By Stephen Kulieke
After a week that saw the surging Sugar Fire emerge as the largest of California’s 2021 still-early wildfire
season, crews are making progress on the Plumas County conflagration with containment increasing from
46% on July 13 to 71 % on July 14.
“The weather outlook is favorable with a trend toward cooling and possibly higher humidity,” said Mike
Ferris, public information officer with the California Interagency Incident Management Team Number 4. “A break in the weather would really give us a chance to get final containment lines on the fire and get it secured.” He said that lines were in place from “Maddalena to Scott Road all the way around almost to Doyle.”
Ferris spoke to The Mountain Messenger on Wednesday by phone from an evacuation center in Lassen County. The town of Doyle in the county was hit particularly hard by the fire this past weekend when flames jumped Highway 395, destroying a number of homes there.
Thus far, officials have not released figures on the number of homes and other structures destroyed by the Sugar Fire. Ferris said the Sheriff Departments of Plumas and Lassen Counties are putting together damage assessment teams and will work in coordination with the California Office of Emergency Services to survey and report on property damage from the fire in their respective counties.
The U.S. Forest Service has yet to assess damage to its facilities at Frenchman Lake. “We still have a fire to fight. Public and firefighter safety remains our biggest priority,” Ferris said. He noted that most of the direct attacks
on the fire are being done at night when conditions are more favorable.
Igniting on July 2, the Sugar Fire, part of the Beckwourth Complex Fire, has scorched 94,764 acres or nearly 150
square miles as of July 14. The most recent update from the Plumas National Forest USFS on Wednesday
reported a total of 2,512 personnel fighting the fire—working on 56 day and night crews and operating 194
engines, 17 helicopters, 48 bulldozers, 58 water tenders, and 2 masticators.
Evacuation warnings continue to be in effect for communities around the fire’s enormous footprint. A mandatory evacuation is in place for Dixie Valley to the northwest, due to rugged terrain and the threat of flareup. And mandatory evacuation orders are in effect for Frenchman Lake, Doyle Grade, and Sugarloaf Road.
There also is a Plumas National Forest closure order in effect surrounding the fire’s perimeter, which includes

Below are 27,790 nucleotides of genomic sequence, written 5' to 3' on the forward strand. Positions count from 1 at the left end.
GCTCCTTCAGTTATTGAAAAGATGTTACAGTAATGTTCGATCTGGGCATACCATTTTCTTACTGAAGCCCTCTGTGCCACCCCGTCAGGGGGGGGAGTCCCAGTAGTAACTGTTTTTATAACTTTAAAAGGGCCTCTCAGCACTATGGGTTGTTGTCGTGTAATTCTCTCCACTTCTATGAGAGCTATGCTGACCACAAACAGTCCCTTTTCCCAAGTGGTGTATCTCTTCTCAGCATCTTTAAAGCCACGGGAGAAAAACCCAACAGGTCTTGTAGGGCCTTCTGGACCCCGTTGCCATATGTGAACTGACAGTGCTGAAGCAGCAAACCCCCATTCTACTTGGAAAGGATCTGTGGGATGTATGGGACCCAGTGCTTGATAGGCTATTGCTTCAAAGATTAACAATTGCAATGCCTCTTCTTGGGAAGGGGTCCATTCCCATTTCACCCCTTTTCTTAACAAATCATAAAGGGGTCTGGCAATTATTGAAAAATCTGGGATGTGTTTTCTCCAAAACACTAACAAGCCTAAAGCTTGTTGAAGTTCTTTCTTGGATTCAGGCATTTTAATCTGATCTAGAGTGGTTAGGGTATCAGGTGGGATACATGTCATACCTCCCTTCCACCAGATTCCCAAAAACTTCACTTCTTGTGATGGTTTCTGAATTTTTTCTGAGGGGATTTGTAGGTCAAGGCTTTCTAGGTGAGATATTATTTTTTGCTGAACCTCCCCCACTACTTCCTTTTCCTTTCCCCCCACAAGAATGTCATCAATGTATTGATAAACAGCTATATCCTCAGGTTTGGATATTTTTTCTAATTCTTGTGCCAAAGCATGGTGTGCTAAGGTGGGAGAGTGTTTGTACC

several roads. Highway 395 is now open.
The Sugar Fire exploded in size last Friday when “heat, low humidity, and wind all lined up” to produce
a “dramatic, severe, and erratic” event, said Ferris. Friday saw particularly frightening conditions
when the intensity of flames formed a towering pyrocumulonimbus “fire cloud” that created its own
weather. The National Weather Service in Reno on Friday afternoon reported lightning strikes from the
cloud “along the east side of the Beckwourth Complex.”
The daily morning updates from Plumas National Forest officials underscore how rapidly the fire grew after
Thursday, July 8: 11,799 acres, 20% containment
Friday, July 9: 23,855 acres, 11% containment
Saturday, July 10: 54,421 acres, 8% containment
Sunday, July 11: 83,256 acres, 8% containment
The news is good for the other fire being administered by Beckwourth Complex officials. As of July 14, the Dotta Fire footprint remains constant at 594 acres with containment at 99%.
Beckwourth Complex Fire video updates are provided twice daily in the morning and evening at the Plumas National Forest Facebook page: https://www.facebook.com/USFSPlumas
At the July 13 evening video briefing, Beckwourth Complex Fire Operations Section Chief Jake Cagle emphasized that “your fire crews are out there working hard for you. I know there are a lot of rumors out there that we’re just managing it and letting the fire burn. That is not the case. We want to put this fire out and go home.” Officials also held their fourth virtual community meeting streaming at the Facebook page on the evening of July 14.
NOTE: As The Mountain
Messenger went to press
representatives of the
Complex Fire team speaking
at last evening’s virtual
community meeting reported
that Wednesday afternoon,
July 14, saw increased fire
activity with 50 mph wind
gusts creating fire whirls
and grounding firefighting